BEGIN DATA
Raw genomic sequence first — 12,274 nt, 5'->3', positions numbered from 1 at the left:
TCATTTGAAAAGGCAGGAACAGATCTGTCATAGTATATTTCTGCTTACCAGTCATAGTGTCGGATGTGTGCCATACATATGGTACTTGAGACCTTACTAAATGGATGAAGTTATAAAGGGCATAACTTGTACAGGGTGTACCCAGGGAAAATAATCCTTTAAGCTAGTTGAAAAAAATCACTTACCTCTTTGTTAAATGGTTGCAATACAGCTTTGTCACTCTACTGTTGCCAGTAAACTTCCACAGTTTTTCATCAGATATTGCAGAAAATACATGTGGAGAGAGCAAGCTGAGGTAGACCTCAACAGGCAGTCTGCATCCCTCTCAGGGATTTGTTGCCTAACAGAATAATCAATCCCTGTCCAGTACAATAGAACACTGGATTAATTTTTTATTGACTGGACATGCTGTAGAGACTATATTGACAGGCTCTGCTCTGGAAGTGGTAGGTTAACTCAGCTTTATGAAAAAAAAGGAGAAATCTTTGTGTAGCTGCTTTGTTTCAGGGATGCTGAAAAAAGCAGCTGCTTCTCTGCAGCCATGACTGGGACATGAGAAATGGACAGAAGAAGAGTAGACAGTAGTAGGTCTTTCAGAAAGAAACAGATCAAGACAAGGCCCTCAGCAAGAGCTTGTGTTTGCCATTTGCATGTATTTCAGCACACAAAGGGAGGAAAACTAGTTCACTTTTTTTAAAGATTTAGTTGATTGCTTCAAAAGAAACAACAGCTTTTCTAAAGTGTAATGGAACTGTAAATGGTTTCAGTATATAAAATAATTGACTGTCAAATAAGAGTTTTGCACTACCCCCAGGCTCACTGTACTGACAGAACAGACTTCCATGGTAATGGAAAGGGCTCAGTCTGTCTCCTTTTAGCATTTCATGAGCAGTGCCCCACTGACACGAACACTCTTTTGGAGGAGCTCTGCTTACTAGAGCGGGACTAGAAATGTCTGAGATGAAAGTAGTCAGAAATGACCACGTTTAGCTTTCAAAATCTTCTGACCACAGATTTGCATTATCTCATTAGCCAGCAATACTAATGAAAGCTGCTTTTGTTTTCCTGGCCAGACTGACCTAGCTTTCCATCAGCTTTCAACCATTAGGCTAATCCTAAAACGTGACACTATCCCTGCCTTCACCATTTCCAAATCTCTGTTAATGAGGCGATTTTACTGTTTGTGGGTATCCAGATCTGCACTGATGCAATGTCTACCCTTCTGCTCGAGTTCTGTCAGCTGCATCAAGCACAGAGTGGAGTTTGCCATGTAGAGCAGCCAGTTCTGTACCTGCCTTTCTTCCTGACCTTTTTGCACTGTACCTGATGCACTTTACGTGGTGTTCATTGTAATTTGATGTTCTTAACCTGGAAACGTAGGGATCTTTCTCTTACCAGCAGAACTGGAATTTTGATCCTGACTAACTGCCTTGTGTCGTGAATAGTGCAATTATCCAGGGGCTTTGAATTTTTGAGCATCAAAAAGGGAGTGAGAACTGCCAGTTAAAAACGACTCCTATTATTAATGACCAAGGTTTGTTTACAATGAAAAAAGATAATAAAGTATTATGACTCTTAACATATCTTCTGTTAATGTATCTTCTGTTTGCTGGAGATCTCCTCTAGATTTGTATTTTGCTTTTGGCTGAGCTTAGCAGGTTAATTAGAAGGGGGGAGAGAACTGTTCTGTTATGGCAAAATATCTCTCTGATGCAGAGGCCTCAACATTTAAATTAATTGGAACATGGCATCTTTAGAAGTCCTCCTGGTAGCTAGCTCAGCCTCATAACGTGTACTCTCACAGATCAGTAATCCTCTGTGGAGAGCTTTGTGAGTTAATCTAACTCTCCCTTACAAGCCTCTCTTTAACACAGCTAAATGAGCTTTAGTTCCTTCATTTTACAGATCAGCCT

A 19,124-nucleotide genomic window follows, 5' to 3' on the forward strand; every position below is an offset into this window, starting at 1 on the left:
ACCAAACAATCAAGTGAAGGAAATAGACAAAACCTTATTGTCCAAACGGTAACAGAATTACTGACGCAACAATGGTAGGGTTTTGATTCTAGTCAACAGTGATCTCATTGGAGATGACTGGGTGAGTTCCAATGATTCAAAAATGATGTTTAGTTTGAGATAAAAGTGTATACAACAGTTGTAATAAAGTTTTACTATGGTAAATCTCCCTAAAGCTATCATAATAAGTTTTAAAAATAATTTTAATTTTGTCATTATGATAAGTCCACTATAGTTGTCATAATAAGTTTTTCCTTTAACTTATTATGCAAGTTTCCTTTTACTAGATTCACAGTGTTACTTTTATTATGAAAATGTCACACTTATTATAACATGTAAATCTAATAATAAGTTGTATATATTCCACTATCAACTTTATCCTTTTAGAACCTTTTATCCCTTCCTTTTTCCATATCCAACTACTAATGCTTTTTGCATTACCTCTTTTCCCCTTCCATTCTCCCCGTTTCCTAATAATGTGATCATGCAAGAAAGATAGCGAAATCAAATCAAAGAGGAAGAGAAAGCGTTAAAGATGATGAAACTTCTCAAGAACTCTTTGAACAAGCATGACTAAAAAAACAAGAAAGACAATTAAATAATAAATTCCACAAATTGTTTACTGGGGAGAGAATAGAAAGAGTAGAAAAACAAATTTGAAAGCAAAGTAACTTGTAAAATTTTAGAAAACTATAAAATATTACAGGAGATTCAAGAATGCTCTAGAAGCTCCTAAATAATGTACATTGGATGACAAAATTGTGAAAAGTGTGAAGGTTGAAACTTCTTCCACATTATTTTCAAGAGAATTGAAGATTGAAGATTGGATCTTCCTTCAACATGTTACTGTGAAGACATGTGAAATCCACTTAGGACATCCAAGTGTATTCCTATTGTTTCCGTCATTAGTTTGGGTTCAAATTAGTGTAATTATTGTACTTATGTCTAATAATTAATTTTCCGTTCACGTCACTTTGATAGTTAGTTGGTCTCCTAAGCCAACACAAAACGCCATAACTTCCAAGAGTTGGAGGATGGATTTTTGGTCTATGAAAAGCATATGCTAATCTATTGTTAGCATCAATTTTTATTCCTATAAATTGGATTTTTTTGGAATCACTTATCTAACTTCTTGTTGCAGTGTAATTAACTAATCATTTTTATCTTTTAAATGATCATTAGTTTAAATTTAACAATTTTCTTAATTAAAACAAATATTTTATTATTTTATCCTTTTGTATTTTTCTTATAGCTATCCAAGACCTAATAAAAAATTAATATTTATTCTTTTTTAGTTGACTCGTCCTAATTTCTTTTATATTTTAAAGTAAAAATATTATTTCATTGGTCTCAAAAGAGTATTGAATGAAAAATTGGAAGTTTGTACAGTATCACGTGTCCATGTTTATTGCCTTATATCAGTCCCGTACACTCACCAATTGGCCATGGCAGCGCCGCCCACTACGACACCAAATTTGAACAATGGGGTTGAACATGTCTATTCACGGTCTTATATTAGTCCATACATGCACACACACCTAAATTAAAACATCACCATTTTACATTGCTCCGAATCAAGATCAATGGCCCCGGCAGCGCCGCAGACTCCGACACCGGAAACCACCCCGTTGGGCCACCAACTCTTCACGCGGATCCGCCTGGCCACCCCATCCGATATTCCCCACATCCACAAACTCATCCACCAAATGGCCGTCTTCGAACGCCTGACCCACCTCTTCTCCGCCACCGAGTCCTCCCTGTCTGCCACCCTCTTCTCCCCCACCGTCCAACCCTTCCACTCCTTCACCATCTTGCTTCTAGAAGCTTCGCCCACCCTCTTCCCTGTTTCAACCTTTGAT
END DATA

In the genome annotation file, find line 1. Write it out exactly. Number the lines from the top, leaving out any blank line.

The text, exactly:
Raw genomic sequence first — 12,274 nt, 5'->3', positions numbered from 1 at the left: